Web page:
first_imgThere can be no doubt – 2012 was the year that brought bakery to the headlines. And British Baker, via, was at the forefront of reporting the news as and when it developed.Here we take a look at our five best video reports of the year:National Cupcake WeekLast September we teamed up with CLIC Sargent, the charity for children and young people with cancer, and held a cupcake baking day for them as part of National Cupcake Week. Sabrina Collins, owner of Lady Jayne’s Cakes, and winner of the Best Themed Cupcake category at the National Cupcake Championships, took the class at a CLIC Home-from-Home centre in London. See: Industry AwardsThe Baking Industry Awards are the Oscars for the bakery world and last year saw the 25th anniversary of the prestigious event. The industry came together to see Robert Burns of Burns the Bread in Glastonbury crowned as Baker of the Year. See: study tourBritish Baker joined a pan-industry study tour to China at the start of 2012. Here we speak to Ted Rich, the former MD of Rich Products UK, about the reasons behind the trip. See: LunchIn February 2012, British Baker launched its first ever networking lunch for BB75 – our comprehensive list of the biggest retailers in bakery. See what Greggs’ chief executive Ken McMeikan thought of the event: no to the 20% pasty taxThe pasty tax was one of the biggest news stories of 2012, and the baking industry came together to get the government to change its mind about charging VAT on hot pies. Relive the Downing Street demonstration here: read more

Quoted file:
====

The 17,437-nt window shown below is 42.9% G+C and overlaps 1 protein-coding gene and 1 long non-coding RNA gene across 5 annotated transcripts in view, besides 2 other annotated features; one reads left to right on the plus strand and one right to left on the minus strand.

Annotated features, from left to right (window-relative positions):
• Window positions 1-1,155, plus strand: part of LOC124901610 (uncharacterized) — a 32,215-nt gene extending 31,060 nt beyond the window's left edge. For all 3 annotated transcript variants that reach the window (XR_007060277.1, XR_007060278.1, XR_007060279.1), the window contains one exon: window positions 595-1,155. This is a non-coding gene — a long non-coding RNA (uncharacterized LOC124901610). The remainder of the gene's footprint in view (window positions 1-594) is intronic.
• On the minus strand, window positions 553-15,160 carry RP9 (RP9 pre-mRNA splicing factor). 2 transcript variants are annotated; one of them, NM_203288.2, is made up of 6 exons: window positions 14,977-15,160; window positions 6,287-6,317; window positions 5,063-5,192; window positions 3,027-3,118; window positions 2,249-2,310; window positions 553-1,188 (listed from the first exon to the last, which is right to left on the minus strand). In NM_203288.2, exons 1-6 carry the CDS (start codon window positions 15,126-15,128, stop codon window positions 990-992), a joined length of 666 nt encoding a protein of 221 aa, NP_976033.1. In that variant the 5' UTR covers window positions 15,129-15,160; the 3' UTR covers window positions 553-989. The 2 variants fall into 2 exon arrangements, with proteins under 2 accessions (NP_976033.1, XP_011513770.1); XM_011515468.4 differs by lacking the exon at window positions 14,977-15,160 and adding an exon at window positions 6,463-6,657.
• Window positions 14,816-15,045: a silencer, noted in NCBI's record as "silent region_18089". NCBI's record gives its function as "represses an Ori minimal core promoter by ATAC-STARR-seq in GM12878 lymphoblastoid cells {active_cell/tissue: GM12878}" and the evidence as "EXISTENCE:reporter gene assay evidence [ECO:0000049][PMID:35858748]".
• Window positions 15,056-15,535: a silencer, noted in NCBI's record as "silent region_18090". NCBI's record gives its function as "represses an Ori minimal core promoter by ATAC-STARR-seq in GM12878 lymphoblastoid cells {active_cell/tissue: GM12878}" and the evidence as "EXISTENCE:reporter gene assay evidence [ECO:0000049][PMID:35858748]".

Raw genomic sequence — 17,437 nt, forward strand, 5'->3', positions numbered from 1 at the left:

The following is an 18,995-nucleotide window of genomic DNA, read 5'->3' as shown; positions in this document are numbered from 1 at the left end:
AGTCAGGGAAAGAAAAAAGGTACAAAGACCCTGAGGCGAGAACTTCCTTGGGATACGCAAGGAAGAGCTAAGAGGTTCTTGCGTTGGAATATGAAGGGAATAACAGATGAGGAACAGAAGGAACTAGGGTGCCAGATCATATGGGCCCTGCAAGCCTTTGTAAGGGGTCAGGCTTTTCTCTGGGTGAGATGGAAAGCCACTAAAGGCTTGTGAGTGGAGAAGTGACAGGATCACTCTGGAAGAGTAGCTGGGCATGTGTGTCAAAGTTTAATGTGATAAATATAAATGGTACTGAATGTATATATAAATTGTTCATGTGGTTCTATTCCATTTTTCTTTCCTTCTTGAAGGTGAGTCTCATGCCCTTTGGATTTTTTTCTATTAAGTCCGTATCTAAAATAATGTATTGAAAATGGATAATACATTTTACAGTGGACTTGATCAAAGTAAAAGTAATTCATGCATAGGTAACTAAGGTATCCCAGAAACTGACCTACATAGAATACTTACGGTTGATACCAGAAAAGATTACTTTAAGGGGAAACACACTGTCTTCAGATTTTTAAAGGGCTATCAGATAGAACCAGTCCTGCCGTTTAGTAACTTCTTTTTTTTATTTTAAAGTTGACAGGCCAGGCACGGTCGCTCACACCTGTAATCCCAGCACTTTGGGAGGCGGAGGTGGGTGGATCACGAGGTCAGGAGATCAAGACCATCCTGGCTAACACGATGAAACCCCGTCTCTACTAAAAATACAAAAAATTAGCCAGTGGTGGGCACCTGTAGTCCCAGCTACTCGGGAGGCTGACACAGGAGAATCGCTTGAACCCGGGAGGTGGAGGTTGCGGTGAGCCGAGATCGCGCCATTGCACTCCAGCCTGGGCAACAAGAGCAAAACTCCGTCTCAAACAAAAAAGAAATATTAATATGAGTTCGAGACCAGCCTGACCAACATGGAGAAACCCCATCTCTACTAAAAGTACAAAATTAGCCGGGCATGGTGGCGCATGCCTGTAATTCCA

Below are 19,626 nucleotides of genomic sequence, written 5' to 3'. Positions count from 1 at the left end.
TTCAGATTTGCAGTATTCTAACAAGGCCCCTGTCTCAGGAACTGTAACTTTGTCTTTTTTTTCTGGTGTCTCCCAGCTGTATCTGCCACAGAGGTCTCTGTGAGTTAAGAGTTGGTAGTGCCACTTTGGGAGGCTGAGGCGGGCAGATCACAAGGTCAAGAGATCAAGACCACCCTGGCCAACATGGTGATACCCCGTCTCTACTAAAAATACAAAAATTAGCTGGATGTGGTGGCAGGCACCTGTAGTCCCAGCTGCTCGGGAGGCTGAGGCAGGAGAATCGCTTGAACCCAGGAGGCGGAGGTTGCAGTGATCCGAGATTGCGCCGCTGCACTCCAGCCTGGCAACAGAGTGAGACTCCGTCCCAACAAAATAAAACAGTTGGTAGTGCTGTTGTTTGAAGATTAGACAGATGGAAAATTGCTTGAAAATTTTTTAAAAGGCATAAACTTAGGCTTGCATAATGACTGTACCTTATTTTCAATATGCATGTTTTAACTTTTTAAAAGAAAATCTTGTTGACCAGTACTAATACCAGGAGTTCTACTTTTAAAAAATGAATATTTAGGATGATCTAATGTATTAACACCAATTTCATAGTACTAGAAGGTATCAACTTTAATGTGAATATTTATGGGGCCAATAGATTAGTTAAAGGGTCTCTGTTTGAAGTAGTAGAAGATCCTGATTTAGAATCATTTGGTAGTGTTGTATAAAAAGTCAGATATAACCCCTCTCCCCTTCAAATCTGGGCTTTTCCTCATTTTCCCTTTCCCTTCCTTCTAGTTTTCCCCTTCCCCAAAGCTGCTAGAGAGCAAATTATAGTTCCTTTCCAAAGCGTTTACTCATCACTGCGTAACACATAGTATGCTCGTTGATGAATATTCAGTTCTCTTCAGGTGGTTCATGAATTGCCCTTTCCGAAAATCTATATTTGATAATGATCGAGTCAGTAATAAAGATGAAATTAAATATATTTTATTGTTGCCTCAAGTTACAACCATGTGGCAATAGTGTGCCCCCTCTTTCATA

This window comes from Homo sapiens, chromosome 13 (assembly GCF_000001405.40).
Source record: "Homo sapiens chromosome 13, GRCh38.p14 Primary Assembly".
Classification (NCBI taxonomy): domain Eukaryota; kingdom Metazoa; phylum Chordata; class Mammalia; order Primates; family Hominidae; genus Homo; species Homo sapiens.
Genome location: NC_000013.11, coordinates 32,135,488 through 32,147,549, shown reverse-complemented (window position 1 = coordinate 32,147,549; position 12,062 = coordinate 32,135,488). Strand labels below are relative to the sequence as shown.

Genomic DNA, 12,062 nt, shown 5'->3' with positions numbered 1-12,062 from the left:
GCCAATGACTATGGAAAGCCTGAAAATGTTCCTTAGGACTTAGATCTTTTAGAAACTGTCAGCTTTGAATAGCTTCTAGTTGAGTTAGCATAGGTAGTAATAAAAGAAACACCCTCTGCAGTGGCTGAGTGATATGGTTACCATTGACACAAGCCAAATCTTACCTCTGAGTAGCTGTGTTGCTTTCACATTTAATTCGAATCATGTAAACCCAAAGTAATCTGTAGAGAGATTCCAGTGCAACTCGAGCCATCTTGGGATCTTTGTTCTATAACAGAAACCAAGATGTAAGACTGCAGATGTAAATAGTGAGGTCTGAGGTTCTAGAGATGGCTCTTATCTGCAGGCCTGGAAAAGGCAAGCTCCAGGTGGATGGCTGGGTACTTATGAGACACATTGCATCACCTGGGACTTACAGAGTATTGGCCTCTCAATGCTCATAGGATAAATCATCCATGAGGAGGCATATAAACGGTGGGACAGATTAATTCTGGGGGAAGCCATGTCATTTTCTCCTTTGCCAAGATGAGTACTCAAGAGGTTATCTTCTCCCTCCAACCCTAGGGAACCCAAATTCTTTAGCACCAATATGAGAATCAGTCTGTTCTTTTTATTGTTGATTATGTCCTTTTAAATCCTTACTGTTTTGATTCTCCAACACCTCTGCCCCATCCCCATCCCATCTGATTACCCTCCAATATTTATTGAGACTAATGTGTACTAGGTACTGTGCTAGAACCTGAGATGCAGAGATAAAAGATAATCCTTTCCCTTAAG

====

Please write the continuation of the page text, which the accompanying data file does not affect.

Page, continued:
TPR pushes back on calls for overhaul of planned funding code